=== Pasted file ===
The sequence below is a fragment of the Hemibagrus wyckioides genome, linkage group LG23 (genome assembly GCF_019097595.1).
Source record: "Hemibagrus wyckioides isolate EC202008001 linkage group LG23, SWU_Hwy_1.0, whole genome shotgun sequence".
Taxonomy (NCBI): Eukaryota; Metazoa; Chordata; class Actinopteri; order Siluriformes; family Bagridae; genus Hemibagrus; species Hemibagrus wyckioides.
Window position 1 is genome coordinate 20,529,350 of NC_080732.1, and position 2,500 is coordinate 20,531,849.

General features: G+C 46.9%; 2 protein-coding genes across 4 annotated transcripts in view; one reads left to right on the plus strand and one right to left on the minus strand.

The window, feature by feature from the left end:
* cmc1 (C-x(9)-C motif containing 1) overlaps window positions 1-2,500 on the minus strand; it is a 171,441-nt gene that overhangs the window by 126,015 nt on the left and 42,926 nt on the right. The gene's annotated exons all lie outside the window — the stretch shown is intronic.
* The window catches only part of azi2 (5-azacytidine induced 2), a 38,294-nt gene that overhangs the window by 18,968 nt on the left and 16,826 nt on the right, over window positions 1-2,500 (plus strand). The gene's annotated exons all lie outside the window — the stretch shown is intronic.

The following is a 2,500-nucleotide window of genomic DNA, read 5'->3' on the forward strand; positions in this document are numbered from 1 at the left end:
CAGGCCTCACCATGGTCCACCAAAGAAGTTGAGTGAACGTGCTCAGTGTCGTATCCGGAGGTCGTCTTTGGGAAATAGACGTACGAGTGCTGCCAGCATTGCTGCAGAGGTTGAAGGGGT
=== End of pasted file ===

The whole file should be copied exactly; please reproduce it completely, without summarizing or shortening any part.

The sequence below is a fragment of the Hemibagrus wyckioides genome, linkage group LG23 (genome assembly GCF_019097595.1).
Source record: "Hemibagrus wyckioides isolate EC202008001 linkage group LG23, SWU_Hwy_1.0, whole genome shotgun sequence".
Taxonomy (NCBI): Eukaryota; Metazoa; Chordata; class Actinopteri; order Siluriformes; family Bagridae; genus Hemibagrus; species Hemibagrus wyckioides.
Window position 1 is genome coordinate 20,529,350 of NC_080732.1, and position 2,500 is coordinate 20,531,849.

General features: G+C 46.9%; 2 protein-coding genes across 4 annotated transcripts in view; one reads left to right on the plus strand and one right to left on the minus strand.

The window, feature by feature from the left end:
* cmc1 (C-x(9)-C motif containing 1) overlaps window positions 1-2,500 on the minus strand; it is a 171,441-nt gene that overhangs the window by 126,015 nt on the left and 42,926 nt on the right. The gene's annotated exons all lie outside the window — the stretch shown is intronic.
* The window catches only part of azi2 (5-azacytidine induced 2), a 38,294-nt gene that overhangs the window by 18,968 nt on the left and 16,826 nt on the right, over window positions 1-2,500 (plus strand). The gene's annotated exons all lie outside the window — the stretch shown is intronic.

The following is a 2,500-nucleotide window of genomic DNA, read 5'->3' on the forward strand; positions in this document are numbered from 1 at the left end:
CAGGCCTCACCATGGTCCACCAAAGAAGTTGAGTGAACGTGCTCAGTGTCGTATCCGGAGGTCGTCTTTGGGAAATAGACGTACGAGTGCTGCCAGCATTGCTGCAGAGGTTGAAGGGGT